The media frenzy continues.
Katheryn Jermyn hall (KJ) is on an 11 day alcohol ban, which could become indefinite, following numerous complaints about noise from its ‘rowdy’ first year residents.
Vice Chancellor Grant Guilford informed residents of the ban via the KJ Facebook page.
Guildford’s post read: “I have instructed the management of KJ Hall to impose a complete alcohol ban on the Hall until Monday 28th March. If I am not satisfied that residents of the hall (or their visitors) are behaving respectfully to neighbours, the alcohol ban will not be lifted. Any further allegations of the type already received this week will be treated seriously and may result in proceedings being brought under the Student Conduct Statute.”
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Like most halls of residence, KJ sets its quiet hours at 10.00pm. After this time, students drinking alcohol have to leave the building. Problems have arisen when students have reportedly been loitering outside in the street instead of going to town.
Joan Stevens residents have apparently been walking past KJ, heckling the hall in a manner that some neighbours have said “surpassess mere banter.”
A Joan Stevens resident who wished to remain anonymous (who will herein be referred to as Snitch), said he’d only heard a solid group “fuck KJ” chant occurring on the street once, with the occasional “fuck Joan Stevens.” Snitch added, “it doesn’t actually happen that much now after O-Week anyway.”
The events at KJ come off the back of several weeks of bad press, with certain media outlets labelling Victoria as “the new Otago.”
VUWSA President Jonathan Gee is concerned about the effect this could have on student’s reputations, telling Salient, “concern around the university’s reputation should not govern the solutions to the behaviour.”
“Punitive measures such as alcohol bans are a quick fix and don’t address the root of the problem. It’s about evidence-based approaches such as restorative justice techniques and fostering a sense of community from the outset.”
Gee said the discourse surrounding the hall was “a complete misrepresentation of the vast majority at KJH who conduct themselves responsibly.” He added, “anyone coming to Wellington instead of Dunedin is coming precisely because they want a different student experience.”
KJ resident Jack Jones argued, “it’s our location, the fact that we’re new, and the press that we’ve had in the past that has caused all this backlash from the media. They’re just using us as the scapegoat for the rest of the people of Victoria’s drinking.”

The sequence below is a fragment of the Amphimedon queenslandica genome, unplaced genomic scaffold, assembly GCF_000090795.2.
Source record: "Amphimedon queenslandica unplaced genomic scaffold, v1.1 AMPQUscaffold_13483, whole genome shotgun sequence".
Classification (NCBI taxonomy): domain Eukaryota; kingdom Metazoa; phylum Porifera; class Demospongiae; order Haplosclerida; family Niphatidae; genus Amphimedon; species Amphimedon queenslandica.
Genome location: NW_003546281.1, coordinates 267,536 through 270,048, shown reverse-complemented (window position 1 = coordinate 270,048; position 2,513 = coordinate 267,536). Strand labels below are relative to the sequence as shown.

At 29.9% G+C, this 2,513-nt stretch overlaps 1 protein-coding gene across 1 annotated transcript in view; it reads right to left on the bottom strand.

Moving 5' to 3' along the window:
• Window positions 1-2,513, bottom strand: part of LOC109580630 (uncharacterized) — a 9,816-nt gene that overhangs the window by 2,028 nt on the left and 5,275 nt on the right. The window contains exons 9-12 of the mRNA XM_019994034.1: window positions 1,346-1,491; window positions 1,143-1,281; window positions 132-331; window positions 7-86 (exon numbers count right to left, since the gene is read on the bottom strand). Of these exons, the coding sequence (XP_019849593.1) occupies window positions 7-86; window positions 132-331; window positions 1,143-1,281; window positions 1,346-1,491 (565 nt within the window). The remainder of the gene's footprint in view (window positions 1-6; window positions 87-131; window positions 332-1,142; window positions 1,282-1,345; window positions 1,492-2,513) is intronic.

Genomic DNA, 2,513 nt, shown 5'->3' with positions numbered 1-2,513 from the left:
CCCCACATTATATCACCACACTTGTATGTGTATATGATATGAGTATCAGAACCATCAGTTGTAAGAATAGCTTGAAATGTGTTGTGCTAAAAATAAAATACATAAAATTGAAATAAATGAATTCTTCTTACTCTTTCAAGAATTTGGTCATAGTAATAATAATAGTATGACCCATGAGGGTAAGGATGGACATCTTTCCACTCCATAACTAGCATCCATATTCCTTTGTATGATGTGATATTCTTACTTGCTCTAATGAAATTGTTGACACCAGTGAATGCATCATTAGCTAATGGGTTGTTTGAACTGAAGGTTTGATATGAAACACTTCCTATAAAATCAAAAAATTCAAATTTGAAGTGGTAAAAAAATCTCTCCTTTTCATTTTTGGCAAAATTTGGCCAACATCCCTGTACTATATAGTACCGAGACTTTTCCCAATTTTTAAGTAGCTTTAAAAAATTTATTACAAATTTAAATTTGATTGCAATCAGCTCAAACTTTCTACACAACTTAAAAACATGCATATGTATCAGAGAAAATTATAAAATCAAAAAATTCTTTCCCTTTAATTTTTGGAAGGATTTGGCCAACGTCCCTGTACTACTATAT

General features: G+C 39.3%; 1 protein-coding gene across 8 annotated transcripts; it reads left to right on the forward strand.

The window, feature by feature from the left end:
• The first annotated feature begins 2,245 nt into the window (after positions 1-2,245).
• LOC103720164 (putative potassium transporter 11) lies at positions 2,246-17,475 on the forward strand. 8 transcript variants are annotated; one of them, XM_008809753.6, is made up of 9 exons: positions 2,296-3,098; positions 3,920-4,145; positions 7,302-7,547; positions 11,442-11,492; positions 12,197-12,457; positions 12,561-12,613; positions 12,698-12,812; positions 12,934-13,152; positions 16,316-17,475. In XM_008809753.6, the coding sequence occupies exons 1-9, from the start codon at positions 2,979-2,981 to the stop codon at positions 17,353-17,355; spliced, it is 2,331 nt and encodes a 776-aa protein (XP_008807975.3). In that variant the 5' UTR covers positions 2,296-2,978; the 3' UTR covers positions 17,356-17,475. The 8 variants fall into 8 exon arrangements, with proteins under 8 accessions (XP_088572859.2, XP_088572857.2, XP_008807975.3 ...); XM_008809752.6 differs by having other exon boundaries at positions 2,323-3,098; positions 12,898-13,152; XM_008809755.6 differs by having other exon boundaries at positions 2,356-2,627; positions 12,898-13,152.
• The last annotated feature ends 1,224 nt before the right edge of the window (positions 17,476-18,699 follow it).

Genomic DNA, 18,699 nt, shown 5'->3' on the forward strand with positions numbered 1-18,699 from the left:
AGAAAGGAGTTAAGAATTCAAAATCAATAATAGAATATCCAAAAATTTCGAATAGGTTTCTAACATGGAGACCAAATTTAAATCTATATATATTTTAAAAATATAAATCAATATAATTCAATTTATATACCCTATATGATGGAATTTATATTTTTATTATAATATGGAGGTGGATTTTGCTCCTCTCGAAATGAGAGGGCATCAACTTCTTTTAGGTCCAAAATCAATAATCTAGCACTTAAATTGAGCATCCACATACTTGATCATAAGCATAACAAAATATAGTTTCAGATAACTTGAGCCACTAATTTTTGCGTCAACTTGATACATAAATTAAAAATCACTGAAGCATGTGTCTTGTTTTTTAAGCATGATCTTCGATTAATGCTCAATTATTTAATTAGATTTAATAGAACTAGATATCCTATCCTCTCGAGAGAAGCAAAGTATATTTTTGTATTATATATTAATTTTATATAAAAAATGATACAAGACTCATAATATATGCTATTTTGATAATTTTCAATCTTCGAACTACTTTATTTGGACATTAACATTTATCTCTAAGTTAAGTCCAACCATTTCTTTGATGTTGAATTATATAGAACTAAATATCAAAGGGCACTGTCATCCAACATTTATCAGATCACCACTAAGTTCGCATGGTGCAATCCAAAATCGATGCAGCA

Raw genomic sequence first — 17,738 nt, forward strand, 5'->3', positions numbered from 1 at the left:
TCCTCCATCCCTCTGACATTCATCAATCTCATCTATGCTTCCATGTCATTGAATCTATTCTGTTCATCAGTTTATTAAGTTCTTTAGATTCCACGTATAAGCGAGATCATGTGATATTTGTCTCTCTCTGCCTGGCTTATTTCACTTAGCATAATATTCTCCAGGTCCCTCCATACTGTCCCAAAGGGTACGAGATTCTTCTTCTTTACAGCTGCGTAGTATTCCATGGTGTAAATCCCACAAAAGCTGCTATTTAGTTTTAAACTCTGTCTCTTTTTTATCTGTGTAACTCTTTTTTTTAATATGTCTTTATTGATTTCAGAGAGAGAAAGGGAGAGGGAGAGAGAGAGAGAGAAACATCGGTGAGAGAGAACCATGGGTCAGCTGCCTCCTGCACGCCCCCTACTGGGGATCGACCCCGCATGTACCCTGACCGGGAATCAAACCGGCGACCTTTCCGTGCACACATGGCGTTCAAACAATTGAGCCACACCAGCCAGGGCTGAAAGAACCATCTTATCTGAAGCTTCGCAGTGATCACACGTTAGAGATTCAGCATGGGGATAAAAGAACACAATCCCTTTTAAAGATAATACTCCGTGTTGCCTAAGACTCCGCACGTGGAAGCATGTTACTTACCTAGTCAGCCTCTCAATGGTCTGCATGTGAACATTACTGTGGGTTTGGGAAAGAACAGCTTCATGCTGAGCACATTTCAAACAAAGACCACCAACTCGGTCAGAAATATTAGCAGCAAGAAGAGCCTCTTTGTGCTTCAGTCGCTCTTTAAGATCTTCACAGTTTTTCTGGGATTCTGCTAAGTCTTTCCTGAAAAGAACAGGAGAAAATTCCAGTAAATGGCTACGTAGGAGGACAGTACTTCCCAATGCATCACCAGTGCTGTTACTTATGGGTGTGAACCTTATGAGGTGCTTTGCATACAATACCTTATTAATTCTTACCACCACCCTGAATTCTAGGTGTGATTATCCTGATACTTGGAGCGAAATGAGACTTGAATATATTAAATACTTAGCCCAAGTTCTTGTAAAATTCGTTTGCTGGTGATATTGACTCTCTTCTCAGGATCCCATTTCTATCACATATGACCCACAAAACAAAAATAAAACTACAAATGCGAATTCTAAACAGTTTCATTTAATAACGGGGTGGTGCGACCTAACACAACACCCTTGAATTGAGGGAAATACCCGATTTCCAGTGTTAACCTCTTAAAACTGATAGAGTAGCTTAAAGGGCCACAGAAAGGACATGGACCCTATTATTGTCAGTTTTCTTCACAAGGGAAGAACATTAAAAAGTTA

“People come into town because that’s where they go to drink. It’s not just us. You can’t base the problems on us because of our location.”
“There’s more noise from motorbikers and people in fast cars going past than from people chanting. That is straight true.”
Replies to Guildford’s post carried a similar sentiment, with one reading, “is there even a chance for us to discuss with Grant Guilford the exact reasons why this ban has been put in place? Or is all we get a message through Facebook?”
When asked about the allegations being taken so seriously by the university, one KJ student said, “I think they should come to the hall and have a look what’s going on. I don’t think they’ll find too much wrong.”
As reported in Salient on March 6, Weir House also found themselves on the receiving end of the university’s wrath.
A Kelburn Parade resident spoke of their encounters with Te Puni Village first years, telling Salient they’d “found people passed out in togas in our garden needing medical care.” Drunk first years had also tried to steal their cat!
Attempted cat theft aside, the resident added, “most of the time the first years are lovely, no dramas. Maybe the odd loud night from the halls, but nothing unreasonable.”
Many students and neighbourhood residents have argued the level of rowdiness is acceptable, exaggerated by media, and to be expected in inner-city areas around university halls.
Hazardous drinking is on the decline amongst young people, according to the 2012/13 New Zealand Health Survey, published in 2015. The rate of hazardous drinking among drinkers aged 18 to 24 years dropped from 49% in 2006/07, to 36% in 2011/12.
Students who are concerned about their drinking and want to make changes can get advice at likeadrink.org.nz. The Alcohol Drug Helpline (0800 787 797) provides free and confidential support for anyone concerned about their own or another person’s alcohol or drug use. The helpline is open from 10.00am–10.00pm, every day.